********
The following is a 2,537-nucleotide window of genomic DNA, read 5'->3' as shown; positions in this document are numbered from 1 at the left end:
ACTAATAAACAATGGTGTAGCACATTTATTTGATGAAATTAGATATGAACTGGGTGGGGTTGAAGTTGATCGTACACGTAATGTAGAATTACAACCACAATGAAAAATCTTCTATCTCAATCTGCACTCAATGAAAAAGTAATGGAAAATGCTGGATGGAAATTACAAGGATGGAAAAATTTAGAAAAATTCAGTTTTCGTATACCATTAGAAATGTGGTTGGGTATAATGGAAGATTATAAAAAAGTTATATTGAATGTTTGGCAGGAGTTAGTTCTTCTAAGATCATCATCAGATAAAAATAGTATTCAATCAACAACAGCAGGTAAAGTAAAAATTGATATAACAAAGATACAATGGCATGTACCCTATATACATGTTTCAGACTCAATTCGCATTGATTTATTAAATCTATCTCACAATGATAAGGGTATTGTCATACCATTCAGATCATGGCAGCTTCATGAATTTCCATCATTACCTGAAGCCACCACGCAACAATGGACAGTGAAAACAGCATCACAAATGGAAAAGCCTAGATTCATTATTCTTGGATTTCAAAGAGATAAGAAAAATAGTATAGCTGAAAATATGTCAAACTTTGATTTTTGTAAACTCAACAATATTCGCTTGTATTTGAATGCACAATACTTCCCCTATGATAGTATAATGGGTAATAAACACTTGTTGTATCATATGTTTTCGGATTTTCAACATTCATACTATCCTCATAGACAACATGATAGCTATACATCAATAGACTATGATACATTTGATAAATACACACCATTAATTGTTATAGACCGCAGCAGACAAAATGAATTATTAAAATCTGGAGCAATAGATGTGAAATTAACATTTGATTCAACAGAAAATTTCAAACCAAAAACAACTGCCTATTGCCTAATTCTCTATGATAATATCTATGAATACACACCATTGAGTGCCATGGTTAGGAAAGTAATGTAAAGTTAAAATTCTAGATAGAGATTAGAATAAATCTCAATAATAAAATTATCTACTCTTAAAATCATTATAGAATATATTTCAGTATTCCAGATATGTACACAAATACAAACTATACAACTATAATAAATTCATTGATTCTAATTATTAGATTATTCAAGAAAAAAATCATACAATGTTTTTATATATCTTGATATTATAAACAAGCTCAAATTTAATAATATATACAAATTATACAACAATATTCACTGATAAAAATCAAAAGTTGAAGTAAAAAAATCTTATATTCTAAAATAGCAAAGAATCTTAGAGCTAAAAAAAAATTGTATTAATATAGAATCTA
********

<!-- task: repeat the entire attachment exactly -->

The following is a 2,537-nucleotide window of genomic DNA, read 5'->3' as shown; positions in this document are numbered from 1 at the left end:
ACTAATAAACAATGGTGTAGCACATTTATTTGATGAAATTAGATATGAACTGGGTGGGGTTGAAGTTGATCGTACACGTAATGTAGAATTACAACCACAATGAAAAATCTTCTATCTCAATCTGCACTCAATGAAAAAGTAATGGAAAATGCTGGATGGAAATTACAAGGATGGAAAAATTTAGAAAAATTCAGTTTTCGTATACCATTAGAAATGTGGTTGGGTATAATGGAAGATTATAAAAAAGTTATATTGAATGTTTGGCAGGAGTTAGTTCTTCTAAGATCATCATCAGATAAAAATAGTATTCAATCAACAACAGCAGGTAAAGTAAAAATTGATATAACAAAGATACAATGGCATGTACCCTATATACATGTTTCAGACTCAATTCGCATTGATTTATTAAATCTATCTCACAATGATAAGGGTATTGTCATACCATTCAGATCATGGCAGCTTCATGAATTTCCATCATTACCTGAAGCCACCACGCAACAATGGACAGTGAAAACAGCATCACAAATGGAAAAGCCTAGATTCATTATTCTTGGATTTCAAAGAGATAAGAAAAATAGTATAGCTGAAAATATGTCAAACTTTGATTTTTGTAAACTCAACAATATTCGCTTGTATTTGAATGCACAATACTTCCCCTATGATAGTATAATGGGTAATAAACACTTGTTGTATCATATGTTTTCGGATTTTCAACATTCATACTATCCTCATAGACAACATGATAGCTATACATCAATAGACTATGATACATTTGATAAATACACACCATTAATTGTTATAGACCGCAGCAGACAAAATGAATTATTAAAATCTGGAGCAATAGATGTGAAATTAACATTTGATTCAACAGAAAATTTCAAACCAAAAACAACTGCCTATTGCCTAATTCTCTATGATAATATCTATGAATACACACCATTGAGTGCCATGGTTAGGAAAGTAATGTAAAGTTAAAATTCTAGATAGAGATTAGAATAAATCTCAATAATAAAATTATCTACTCTTAAAATCATTATAGAATATATTTCAGTATTCCAGATATGTACACAAATACAAACTATACAACTATAATAAATTCATTGATTCTAATTATTAGATTATTCAAGAAAAAAATCATACAATGTTTTTATATATCTTGATATTATAAACAAGCTCAAATTTAATAATATATACAAATTATACAACAATATTCACTGATAAAAATCAAAAGTTGAAGTAAAAAAATCTTATATTCTAAAATAGCAAAGAATCTTAGAGCTAAAAAAAAATTGTATTAATATAGAATCTA